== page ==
Parking Companies Vying With D/FW

Free bottled water and newspapers, $9 coupons, carwashes, oil changes and valet parking are just some of the inducements that D/FW and nearby parking-lot owners are wielding this weekend.

D/FW AIRPORT -- If you're headed to the airport and don't know where to stash the car while you're gone, expect to be wooed with gifts, discounts, extra services and plenty of parking.

Free bottled water and newspapers, $9 coupons, carwashes, oil changes and valet parking are just some of the inducements that Dallas/Fort Worth Airport and nearby parking-lot owners are wielding this weekend to survive in the highly competitive bid for parkers.

"It's a real battlefield," said Tom Lombardi, whose company closely watches the business of airport parking lots across the country.

His online company,, not only consults with others getting into the parking business; it also reserves spaces for travelers at more than 200 parking lots at 65 airports, including D/FW.

"The airports have always taken for granted parking revenue because demand was always increasing," he said. "Airport parking is very competitive now."

For the longest time, airports across the country mostly dominated the $2.2 billion niche of the parking industry because they offered the most convenience with their close parking spaces, experts said.

D/FW Airport has seen its parking revenue grow 55 percent, from $53 million in 1995 to $82 million in 2004. But each year since 2000, it's been up and down.

The turning point in the airport parking industry came in 2001, when the number of air travelers dropped dramatically. That meant parking revenue also slumped.

Business travelers -- who were willing to pay the higher prices for convenient, close parking at the airport -- stopped traveling.

Leisure travelers filled the void, but they were generally more cost-conscious than business travelers, experts said. That opened the door for off-airport parking companies to lure travelers away.

Now officials from D/FW Airport say they are battling to win them back, and executives from parking companies say they're doing all they can to keep the foothold they've gained over the past few years. It comes at a time when the airport already feels pressure to increase revenues that are not directly tied to the volatile passenger airline business.

There are 10,070 parking spaces sprinkled around eight lots outside D/FW. The airport owns an additional 39,988 parking spaces on its 13 lots. Prices for off-airport parking range from $5 a day to $22. D/FW's daily prices range from $6 to $16.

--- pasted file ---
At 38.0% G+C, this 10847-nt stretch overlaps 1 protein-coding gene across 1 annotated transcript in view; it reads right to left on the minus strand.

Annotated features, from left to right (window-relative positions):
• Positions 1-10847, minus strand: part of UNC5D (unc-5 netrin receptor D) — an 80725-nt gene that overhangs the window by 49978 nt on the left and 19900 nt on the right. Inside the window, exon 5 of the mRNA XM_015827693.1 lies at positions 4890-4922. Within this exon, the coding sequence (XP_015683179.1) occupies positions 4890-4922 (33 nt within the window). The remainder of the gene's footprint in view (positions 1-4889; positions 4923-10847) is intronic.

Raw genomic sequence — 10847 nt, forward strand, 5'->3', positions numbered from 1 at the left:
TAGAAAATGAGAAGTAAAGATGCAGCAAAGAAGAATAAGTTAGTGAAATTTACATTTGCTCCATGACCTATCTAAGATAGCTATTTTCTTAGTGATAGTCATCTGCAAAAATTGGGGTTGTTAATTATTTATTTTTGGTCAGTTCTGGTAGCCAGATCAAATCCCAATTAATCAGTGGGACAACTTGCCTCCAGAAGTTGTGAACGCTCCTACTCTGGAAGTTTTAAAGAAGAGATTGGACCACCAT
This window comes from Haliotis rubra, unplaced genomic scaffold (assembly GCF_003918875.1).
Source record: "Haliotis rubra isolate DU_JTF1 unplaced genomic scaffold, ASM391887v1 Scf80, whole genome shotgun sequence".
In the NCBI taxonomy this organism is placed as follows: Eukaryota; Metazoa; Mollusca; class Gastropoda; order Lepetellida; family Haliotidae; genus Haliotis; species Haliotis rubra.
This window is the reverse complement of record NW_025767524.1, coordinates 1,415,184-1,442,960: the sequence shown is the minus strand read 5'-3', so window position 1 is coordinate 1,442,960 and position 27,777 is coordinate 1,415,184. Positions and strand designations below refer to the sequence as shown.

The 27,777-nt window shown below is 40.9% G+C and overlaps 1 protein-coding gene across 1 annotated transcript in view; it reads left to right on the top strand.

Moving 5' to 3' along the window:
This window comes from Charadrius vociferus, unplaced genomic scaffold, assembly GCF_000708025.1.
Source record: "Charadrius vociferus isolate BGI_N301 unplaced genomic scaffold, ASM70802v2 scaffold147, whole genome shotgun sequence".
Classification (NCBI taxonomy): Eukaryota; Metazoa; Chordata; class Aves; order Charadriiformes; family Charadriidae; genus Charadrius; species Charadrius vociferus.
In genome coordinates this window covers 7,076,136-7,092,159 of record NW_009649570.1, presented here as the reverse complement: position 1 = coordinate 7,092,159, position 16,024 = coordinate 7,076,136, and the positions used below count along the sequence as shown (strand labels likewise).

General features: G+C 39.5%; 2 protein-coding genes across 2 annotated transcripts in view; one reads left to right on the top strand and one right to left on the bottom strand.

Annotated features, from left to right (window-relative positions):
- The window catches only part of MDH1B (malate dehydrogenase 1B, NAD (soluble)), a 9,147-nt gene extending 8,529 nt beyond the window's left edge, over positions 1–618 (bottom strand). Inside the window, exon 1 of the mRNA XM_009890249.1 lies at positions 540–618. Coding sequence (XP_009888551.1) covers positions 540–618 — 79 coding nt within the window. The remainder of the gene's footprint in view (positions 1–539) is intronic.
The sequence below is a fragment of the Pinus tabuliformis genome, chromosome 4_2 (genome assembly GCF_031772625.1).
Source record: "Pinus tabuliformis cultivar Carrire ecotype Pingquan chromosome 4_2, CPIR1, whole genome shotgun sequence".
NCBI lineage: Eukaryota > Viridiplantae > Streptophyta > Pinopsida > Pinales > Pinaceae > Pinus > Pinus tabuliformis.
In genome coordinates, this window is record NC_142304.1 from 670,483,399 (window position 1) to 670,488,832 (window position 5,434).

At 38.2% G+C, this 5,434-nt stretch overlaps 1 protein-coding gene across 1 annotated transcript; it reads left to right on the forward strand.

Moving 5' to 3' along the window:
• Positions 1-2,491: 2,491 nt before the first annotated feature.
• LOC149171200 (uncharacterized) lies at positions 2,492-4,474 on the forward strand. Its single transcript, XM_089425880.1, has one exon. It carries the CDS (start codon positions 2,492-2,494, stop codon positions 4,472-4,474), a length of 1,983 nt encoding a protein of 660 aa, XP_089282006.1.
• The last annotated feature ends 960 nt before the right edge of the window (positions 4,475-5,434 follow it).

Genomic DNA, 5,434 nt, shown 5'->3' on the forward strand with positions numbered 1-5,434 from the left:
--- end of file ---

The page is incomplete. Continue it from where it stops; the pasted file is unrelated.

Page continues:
D/FW, one of the world's largest airports in terms of land mass, says it has enough room today to handle everybody who parks away from the airport.

The airport's highest occupancy during peak times is about 23,000 to 25,000 parked cars, said Dean Ahmad, manager of revenue management at D/FW. Earlier this week, that got as high as 27,000 cars. That means the airport has almost 13,000 empty spaces - a 32 percent vacancy rate.

"We definitely would love it if everybody who is parking off-airport parked with us," said Ken Buchanan, executive vice president of revenue management for the airport.

But that would mean driving some of the parking companies out of business. It's not an unheard-of idea, experts said. Some airports on the East Coast have tried with mixed results to use their eminent domain powers to buy out parking-lot operators so that the airport is the only source for parking.

Executives for D/FW said competing with the off-airport parking operators is ultimately good for consumers because it increases the amount of services and keeps prices down.

Because of that competition, Ahmad said, parking on the airport's property is a tougher sell these days.

One of the biggest competitors to the airport is The Parking Spot, a Chicago-based company that owns and operates two lots at the north and south ends of the airport. The lots offer a total of 3,793 spaces.

Branding with spots

Industry experts and even one competitor said The Parking Spot has done a good job distinguishing itself with its branding, which includes black-and-yellow spotted buses.

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